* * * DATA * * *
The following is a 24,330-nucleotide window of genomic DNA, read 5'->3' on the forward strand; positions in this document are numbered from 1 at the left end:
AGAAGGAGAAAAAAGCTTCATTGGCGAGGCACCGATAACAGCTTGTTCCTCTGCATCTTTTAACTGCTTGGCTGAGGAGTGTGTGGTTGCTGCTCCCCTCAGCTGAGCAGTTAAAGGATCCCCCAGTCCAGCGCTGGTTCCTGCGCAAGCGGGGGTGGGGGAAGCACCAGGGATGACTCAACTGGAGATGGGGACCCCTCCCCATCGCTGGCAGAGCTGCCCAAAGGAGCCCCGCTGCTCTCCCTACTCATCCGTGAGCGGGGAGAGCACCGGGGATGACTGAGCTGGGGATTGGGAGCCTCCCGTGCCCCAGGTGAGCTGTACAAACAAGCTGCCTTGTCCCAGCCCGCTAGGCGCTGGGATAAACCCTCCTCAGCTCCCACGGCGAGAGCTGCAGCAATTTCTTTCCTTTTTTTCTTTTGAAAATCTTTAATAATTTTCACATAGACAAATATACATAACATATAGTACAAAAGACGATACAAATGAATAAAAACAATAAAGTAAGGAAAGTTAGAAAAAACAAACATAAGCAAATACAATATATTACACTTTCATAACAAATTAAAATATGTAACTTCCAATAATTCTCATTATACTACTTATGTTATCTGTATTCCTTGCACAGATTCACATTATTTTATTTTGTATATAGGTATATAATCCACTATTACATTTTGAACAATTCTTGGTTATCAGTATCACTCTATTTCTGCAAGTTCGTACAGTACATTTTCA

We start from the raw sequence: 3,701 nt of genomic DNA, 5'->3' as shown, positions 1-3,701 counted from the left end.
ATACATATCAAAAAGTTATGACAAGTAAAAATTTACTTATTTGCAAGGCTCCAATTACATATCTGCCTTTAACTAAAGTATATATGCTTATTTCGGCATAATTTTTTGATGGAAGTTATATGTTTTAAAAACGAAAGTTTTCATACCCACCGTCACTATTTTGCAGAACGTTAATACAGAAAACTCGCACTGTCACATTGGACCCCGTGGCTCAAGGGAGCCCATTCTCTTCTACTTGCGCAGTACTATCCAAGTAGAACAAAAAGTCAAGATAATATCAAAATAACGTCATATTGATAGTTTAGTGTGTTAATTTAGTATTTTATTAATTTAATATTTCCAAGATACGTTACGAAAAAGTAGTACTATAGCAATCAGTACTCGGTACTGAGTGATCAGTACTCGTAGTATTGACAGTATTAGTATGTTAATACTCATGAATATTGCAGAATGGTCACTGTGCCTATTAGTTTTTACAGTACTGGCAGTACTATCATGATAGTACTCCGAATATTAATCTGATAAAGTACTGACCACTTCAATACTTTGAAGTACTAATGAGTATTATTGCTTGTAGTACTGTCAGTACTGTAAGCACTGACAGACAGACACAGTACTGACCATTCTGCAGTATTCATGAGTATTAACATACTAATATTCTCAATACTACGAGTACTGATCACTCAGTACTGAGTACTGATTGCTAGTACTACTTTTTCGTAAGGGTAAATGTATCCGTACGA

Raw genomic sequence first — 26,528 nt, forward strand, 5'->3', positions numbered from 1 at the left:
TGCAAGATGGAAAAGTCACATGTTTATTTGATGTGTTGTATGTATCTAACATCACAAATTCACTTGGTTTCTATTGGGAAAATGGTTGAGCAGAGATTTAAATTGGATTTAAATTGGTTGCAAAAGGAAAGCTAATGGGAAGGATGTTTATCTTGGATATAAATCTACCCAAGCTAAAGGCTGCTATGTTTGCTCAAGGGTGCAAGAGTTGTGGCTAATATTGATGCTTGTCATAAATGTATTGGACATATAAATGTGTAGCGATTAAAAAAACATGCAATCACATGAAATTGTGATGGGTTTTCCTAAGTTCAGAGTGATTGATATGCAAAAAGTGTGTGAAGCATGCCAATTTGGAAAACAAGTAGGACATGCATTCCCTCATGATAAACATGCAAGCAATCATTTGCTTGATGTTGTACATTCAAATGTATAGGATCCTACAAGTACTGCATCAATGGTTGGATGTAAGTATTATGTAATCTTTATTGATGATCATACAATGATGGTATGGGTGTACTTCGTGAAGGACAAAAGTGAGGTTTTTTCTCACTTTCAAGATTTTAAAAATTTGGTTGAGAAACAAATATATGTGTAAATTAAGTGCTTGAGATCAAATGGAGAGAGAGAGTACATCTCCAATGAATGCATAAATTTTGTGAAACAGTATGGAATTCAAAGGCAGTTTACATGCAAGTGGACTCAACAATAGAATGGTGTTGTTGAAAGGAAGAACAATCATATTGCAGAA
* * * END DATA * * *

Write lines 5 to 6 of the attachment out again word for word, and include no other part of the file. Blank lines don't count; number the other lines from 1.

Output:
Raw genomic sequence first — 26,528 nt, forward strand, 5'->3', positions numbered from 1 at the left:
TGCAAGATGGAAAAGTCACATGTTTATTTGATGTGTTGTATGTATCTAACATCACAAATTCACTTGGTTTCTATTGGGAAAATGGTTGAGCAGAGATTTAAATTGGATTTAAATTGGTTGCAAAAGGAAAGCTAATGGGAAGGATGTTTATCTTGGATATAAATCTACCCAAGCTAAAGGCTGCTATGTTTGCTCAAGGGTGCAAGAGTTGTGGCTAATATTGATGCTTGTCATAAATGTATTGGACATATAAATGTGTAGCGATTAAAAAAACATGCAATCACATGAAATTGTGATGGGTTTTCCTAAGTTCAGAGTGATTGATATGCAAAAAGTGTGTGAAGCATGCCAATTTGGAAAACAAGTAGGACATGCATTCCCTCATGATAAACATGCAAGCAATCATTTGCTTGATGTTGTACATTCAAATGTATAGGATCCTACAAGTACTGCATCAATGGTTGGATGTAAGTATTATGTAATCTTTATTGATGATCATACAATGATGGTATGGGTGTACTTCGTGAAGGACAAAAGTGAGGTTTTTTCTCACTTTCAAGATTTTAAAAATTTGGTTGAGAAACAAATATATGTGTAAATTAAGTGCTTGAGATCAAATGGAGAGAGAGAGTACATCTCCAATGAATGCATAAATTTTGTGAAACAGTATGGAATTCAAAGGCAGTTTACATGCAAGTGGACTCAACAATAGAATGGTGTTGTTGAAAGGAAGAACAATCATATTGCAGAA